The most intriguing thing about the trip was our journey through the Wind River Canyon. By a strange quirk in the makeup of the rock layers and the canyon ceilings, it can appear that the river is moving uphill. As you can see from the first photo, the road is definitely on a downward slope…I think…and yet the river is running toward me in that shot. It was so unnerving that when we got to our hotel, I did a little online research, and yes, we’re not the only ones who have had that sensation. I found a local blog entry from a few years ago. You can check it out here. So while there were times of downward slopes and upward rises, in general, our road was taking us slightly uphill.
Without getting too maudlin, it makes me think about morals and standards. If I look at the canyon walls of the Wind River Canyon as the standard for whether I am going uphill or down, I might be mislead. And then, against what my eyes are perceiving, the river is running uphill. If I look to the culture around me for whether I am maintaining a righteous and moral standard, then I might perceive myself to be upright when in fact I am not. I need a plumbline to guide me in the canyon. I need a solid standard to guide my thoughts and ways. Only God’s revealed Scripture can be the plumbline.
We continued on until the familiar horizon of Grand Teton National Park came into view. We were thankful that the haze has diminished greatly as we spend our final days in Wyoming. Enjoy the pictures!
On Friday, I returned to the mouth of Clarks Fork Canyon, not to off-road with the car, but to hike a bit into the canyon. Carolyn was happy to stay behind at the cabin, reading one of her now 10 books that she’s completed during this trip.
It was a hot day, and I didn’t plan on a long hike, but I did want to get a little bit into this canyon we looked down upon a couple of days earlier from above during our off-road excursion.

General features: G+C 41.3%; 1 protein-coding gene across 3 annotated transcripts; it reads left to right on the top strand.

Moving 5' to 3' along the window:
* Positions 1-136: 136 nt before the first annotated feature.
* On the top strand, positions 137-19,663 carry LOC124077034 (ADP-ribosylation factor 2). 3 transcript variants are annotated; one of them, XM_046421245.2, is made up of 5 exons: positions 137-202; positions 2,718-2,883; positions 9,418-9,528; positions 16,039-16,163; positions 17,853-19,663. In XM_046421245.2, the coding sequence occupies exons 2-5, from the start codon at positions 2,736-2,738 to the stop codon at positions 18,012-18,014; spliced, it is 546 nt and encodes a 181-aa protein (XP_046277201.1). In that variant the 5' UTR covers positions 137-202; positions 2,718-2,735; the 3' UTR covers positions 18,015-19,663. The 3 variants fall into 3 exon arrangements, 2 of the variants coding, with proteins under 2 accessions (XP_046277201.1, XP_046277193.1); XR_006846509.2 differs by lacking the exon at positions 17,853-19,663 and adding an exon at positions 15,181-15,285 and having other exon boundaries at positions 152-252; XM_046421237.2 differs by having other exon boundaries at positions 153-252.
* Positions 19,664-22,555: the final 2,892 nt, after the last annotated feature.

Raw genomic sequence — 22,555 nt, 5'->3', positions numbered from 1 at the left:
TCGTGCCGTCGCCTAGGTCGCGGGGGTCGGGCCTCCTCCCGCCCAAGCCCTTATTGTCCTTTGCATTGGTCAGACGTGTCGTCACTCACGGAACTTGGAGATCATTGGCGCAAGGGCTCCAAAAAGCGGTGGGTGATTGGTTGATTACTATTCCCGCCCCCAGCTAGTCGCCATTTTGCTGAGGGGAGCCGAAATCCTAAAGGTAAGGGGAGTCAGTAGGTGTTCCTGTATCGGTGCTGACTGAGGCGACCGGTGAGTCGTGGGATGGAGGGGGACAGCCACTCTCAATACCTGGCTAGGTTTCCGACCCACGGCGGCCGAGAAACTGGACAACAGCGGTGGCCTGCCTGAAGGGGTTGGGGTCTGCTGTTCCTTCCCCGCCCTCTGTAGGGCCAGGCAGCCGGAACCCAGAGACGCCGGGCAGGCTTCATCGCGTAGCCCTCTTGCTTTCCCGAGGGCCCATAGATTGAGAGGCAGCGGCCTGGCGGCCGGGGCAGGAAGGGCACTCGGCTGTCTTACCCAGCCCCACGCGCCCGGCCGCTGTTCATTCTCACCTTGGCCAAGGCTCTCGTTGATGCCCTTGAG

As you approach the canyon, it appears that the mountains rise in a sheer wall from the floor of the advancing plain. In fact, the plain actually descends as you draw near the mountains, and then they arise out of the plain floor. I guess that has something to do with the formation of these ridges as the peaks were uplifted and the surrounding floor fell downward. In the Tetons, this same formation has resulted in numerous lakes at the base of the range.
The picture of the red rock formation is interesting. From one angle, it simply looked like a layer of rock within the rock wall. From another angle, it was clear that it was a separate wall of a hollowed out section. One of many surprises we’ve experienced.
Day 7 – road trip
Saturday began with the clearest air we’d seen up to that point of the trip. All week, the views were veiled with the presence of a smoky haze from the fires in California and Idaho. We awoke to clear sunlight with some mixed clouds. This created some deep shadows on the landscape, both from the sun’s angle and the shadows cast by clouds. All day long, sunlight and shadow created some great views and hopefully some striking photos.
We headed back up onto the Beartooth Highway, location of our “walkabout” two days earlier. We decided to drive the loop in reverse from what we’d done before. That meant heading north to Red Lodge, Montana and then driving south on the “212.” One thing we’ve discovered this year is that sometimes, driving in a different direction allows you to see things differently than when you always travel in the same direction. This was now our 4th trip on the Beartooth in three years, but our first time going north-to-south.
Once we finished the Beartooth, we continued on to the southwest through Cooke City (our AirBnB location in the past two years) and on to Yellowstone National Park through Lamar Valley. We hadn’t really seen much in the way of large wildlife, so it was good to get up close with some Buffalo. We opted not to spend much time at all in YNP this year, partly because of the crowding and partly because we’d been through parts of the Park in the three prior years.
In completing the loop, we travelled west-to-east on the Chief Joseph Scenic Highway. Again, the first time we’d moved in that direction. We saw plentiful quaking aspens in golden and orange colors. It seems the colors in Wyoming appeared early this year, possibly because of the dry conditions.